The Electronic Funds Transfer Act: A Powerful But Often Overlooked Protections For Victims Of Debit Card Theft
Schlanger Law Group recently filed a lawsuit under the Electronic Funds Transfer Act (EFTA) in United States District Court for the Eastern District of New York City on behalf of a college student who was a victim of identity theft. The action is brought against Santander Bank. The EFTA is a lesser-known federal consumer protection statute that provides critical protections to victims of ATM or debit card theft.
The Scam: Steal The Debit Card; Make Bogus Deposits; Take Advantage Of Provisional Credits
In a disturbingly common scam, our client’s debit card was stolen and then used to make a series of fraudulent deposits into the victim’s account. When the funds provisionally cleared, the thief withdrew the money at an ATM machine, again using the victim’s card.
Of course, the checks deposited by the thief into the victim’s account were bogus and were eventually reversed, leaving the victim with thousands of dollars of withdrawals to cover from his own funds, and resulting in a negative balance.
Our client—a New York City resident—promptly and repeatedly disputed the bogus charges with his bank, including repeatedly filling out forms provided at his local branch, all to no avail.
We see this all the time. The banks all too often take the position that the charges must be legitimate because, after all, “whoever did this knew your pin”.
The EFTA To The Rescue: Strict Limits On Victim’s Liability For Unauthorized Debit Card Use; Burden Of Proof On The Bank
Luckily, the Electronic Funds Transfer Act provides important protections in such situations. Specifically, EFTA puts the burden of proof on the financial institution to demonstrate that challenged transfers were authorized and provides for strict limits on the consumer’s liability for unauthorized use of ATM or debit cards.
This act also provides important guidance on the types of evidence that a bank should consider in cases of debit card theft. The EFTA’s regulators have stressed that a person’s PIN being used is not sufficient to conclude that the use was authorized and that the banks need to conduct an actual investigation. Factors the banks can reasonably be expected to consider include:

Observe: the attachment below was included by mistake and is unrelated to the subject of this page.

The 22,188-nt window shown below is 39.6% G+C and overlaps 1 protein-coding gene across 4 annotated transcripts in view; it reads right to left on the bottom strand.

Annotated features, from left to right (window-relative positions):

- Documentation or written signed statements provided by the customer;
- Location of the transaction in relation to the customer’s residence, place of business, or normal shopping locations;
- Historical information on the customer’s pattern of use (e.g. time, frequency, location, and types and amounts of transactions);
- The customer’s location at the time of the unauthorized transactions;
- Problems reported by other customers regarding the access device or ATM
- Signature information on POS transactions;
- Police Reports; and
- Film from security cameras.
The EFTA’s liability limits are somewhat complicated and vary depending on whether the theft involved use of an ATM card or another “access device” and how quickly the unauthorized use was reported after it was discovered, but these rules are, nonetheless, quite consumer-friendly.
In general, where a transfer is unauthorized and reported within two business days, the consumer’s maximum liability should be between zero and fifty dollars. Even where the consumer waits more than 60 days, the consumer’s liability is typically capped at $500 with regard to transfers occurring within that 60-day period.
The Banks Don’t Like The EFTA And Often Pretend It Doesn’t Exist
All too often, banks ignore the EFTA’s clear provisions. Banks regularly:
(a) claim that use of the victim’s PIN number makes the victim responsible for the charges;
(b) claim that the victim is responsible for the charges because they weren’t careful with their card;
(c) refuse to adequately investigate;
(d) falsely claim that the consumer “waited too long”.
These sorts of responses—which New York City consumers regularly experience—can have a devastating financial impact, and are inconsistent with the requirements of the Electronic Funds Transfer Act, which entitles consumers who are victims of violations to statutory damages of between $100 and $1,000 in actual damages, attorney’s fees, and costs.
Call An Attorney With Experience Litigating Electronic Funds Transfer Act Cases If You Have Suffered From ATM Fraud
If your debit card was stolen and the bank is trying to make you pay for the charges, the EFTA can provide powerful protection. Schlanger Law Group is one of only a few law firms in New York City that regularly litigate Electronic Funds Transfer Act cases on behalf of victims of debit card theft and other unauthorized debit card use. If you have a debit card theft problem, call us today.